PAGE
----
Box Office: ‘Mission: Impossible 7’ Falls Short of Expectations With $56 Million Debut, Collects $80 Million Over Five Days

Tom Cruise has been on a mission to encourage fans to go to the movies to see not just his latest, “Mission: Impossible – Dead Reckoning Part One,” but all the movies coming out this summer.

via: Variety

“Mission: Impossible – Dead Reckoning Part One” topped domestic box office charts while falling short of initial expectations. Tom Cruise’s latest blockbuster collected $56.2 million between Friday and Sunday, a lackluster start for a movie that cost nearly $300 million before marketing.

Heading into the weekend, Paramount and Skydance’s action-adventure was hoping to establish a new franchise record with $60 million or more. Instead, ticket sales landed behind 2018’s “Mission: Impossible – Fallout” ($61 million) and 2000’s “Mission: Impossible II” ($57.8 million), which remain as the top openings in the 27-year-old series.

Comparisons aren’t exact because “Dead Reckoning Part One” opened on Wednesday rather than Friday. The seventh installment has generated an estimated $80 million in its first five days of release, which is more than “Fallout” ($77.5 million) and “Mission: Impossible II” ($78.8 million) earned in their first five days in theaters. With a stellar 96% on Rotten Tomatoes and a glowing “A” CinemaScore, though, “Dead Reckoning” is likely to remain a force at the box office throughout the summer.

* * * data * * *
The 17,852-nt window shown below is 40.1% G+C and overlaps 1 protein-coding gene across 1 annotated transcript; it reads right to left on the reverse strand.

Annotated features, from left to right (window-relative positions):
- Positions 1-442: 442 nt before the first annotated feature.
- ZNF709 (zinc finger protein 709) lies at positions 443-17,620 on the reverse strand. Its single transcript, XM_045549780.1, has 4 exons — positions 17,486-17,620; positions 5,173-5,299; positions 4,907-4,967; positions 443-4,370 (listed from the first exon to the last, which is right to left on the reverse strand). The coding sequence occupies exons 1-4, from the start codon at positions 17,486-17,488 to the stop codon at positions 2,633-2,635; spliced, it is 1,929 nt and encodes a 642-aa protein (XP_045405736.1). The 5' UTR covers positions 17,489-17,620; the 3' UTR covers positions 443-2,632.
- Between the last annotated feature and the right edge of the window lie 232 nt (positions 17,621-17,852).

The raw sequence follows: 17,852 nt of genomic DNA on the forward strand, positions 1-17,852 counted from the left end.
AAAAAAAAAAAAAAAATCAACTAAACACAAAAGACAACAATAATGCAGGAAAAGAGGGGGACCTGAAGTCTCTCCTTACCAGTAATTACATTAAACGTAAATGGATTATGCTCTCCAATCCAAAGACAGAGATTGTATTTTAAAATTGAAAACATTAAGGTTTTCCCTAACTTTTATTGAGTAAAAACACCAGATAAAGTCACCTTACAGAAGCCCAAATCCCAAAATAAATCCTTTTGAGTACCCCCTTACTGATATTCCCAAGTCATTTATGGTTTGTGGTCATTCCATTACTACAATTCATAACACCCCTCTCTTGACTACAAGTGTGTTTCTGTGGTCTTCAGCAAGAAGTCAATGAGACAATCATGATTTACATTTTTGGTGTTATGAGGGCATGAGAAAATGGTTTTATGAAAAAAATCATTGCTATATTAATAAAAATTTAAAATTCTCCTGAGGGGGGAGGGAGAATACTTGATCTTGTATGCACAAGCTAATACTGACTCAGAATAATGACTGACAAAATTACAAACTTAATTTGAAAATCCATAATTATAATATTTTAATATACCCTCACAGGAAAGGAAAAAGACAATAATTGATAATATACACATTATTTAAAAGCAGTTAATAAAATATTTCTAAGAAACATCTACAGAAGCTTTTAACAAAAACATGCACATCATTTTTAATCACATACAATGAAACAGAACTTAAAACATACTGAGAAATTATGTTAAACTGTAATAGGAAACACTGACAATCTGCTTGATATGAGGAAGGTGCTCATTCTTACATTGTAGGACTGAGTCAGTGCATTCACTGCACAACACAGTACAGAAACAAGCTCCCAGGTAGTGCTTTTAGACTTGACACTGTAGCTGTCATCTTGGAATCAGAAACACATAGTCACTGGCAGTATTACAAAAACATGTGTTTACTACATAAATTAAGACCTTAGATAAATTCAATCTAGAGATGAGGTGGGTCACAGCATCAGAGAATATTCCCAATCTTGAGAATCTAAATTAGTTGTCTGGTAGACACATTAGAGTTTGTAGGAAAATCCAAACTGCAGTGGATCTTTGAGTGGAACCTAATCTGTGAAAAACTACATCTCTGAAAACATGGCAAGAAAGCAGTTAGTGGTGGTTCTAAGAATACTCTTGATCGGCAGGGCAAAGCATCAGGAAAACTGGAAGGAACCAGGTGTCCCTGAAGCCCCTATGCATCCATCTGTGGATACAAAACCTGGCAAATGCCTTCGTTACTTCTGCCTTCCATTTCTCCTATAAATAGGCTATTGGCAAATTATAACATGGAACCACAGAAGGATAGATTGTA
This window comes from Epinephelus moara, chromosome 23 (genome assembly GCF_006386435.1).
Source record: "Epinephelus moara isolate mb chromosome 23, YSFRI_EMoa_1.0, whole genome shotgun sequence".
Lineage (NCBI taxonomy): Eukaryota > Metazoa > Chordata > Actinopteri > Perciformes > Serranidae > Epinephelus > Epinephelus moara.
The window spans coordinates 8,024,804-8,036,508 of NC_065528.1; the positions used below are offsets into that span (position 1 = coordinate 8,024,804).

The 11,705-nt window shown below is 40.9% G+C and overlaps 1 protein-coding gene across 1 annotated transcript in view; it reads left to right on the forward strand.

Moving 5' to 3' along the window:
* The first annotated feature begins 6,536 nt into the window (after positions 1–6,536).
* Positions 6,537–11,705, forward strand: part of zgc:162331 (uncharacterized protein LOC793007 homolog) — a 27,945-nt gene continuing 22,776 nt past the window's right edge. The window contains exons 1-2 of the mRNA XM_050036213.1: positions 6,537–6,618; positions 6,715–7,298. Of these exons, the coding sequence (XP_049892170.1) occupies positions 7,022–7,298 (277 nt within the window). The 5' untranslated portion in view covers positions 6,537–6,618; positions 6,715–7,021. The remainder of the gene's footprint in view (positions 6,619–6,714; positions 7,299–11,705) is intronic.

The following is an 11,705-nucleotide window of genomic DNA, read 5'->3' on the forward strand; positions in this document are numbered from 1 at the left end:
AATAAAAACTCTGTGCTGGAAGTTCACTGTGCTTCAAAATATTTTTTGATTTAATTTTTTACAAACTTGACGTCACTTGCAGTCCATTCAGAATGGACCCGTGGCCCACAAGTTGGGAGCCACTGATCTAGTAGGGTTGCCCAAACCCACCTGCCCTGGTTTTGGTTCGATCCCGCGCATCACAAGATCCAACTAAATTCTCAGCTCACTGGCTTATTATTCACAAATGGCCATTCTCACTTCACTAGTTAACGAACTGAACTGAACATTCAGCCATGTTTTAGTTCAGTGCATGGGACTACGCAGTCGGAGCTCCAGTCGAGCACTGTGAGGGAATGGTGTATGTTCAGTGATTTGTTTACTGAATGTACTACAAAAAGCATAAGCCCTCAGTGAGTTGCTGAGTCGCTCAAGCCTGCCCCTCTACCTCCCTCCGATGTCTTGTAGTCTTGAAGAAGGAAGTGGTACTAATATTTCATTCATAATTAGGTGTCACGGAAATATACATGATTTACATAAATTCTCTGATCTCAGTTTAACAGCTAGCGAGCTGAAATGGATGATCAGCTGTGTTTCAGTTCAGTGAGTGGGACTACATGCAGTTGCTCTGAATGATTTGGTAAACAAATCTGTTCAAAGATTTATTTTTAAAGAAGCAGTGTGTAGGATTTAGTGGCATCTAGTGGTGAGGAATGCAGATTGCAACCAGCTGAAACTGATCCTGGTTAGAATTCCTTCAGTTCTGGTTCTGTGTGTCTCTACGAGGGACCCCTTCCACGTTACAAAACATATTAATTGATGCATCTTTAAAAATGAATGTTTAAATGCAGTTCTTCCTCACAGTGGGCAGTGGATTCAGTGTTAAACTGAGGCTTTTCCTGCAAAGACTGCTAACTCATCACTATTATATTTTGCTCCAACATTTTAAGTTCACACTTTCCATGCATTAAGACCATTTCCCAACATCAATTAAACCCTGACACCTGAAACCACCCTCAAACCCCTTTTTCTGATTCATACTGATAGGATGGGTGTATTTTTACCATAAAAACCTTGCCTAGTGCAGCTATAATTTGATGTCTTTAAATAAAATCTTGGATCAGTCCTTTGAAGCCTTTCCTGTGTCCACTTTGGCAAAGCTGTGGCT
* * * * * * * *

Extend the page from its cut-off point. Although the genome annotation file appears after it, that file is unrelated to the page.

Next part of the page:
But right now, it’s pulling in similar numbers to Disney’s $300 million-budgeted “Indiana Jones and the Dial of Destiny,” which debuted to $60 million over the traditional weekend and pulled in $84 million through the five-day Fourth of July holiday frame. “Indiana Jones 5,” which doesn’t have the benefit of great reviews or very positive audience scores, hasn’t shown endurance; ticket sales stand at $136 million domestically and $302 million worldwide.

To avoid a similar fate, “Mission: Impossible – Dead Reckoning Part One” needs to have a box office run as long and unwieldy as the film’s title. The movie, which finds Cruise’s teflon operative Ethan Hunt defying death as he flies off a mountain on his motorcycle, scales a runaway train and maneuvers a tiny car through the bustling streets of Rome, was incredibly expensive due to COVID-related starts and stops and other pandemic-era safety measures. So there’s a chance that next summer’s sequel, “Dead Reckoning Part Two,” also directed and co-written by Christopher McQuarrie, will be less expensive.

Repeat business, as well as global box office returns, will be key in saving Cruise’s latest mission. Already, the seventh “Mission: Impossible” is showing strength at the international box office with $155 million, even with its weak $25.4 million debut in China. That brings its worldwide tally to a respectable $235 million, the biggest global start for the franchise.

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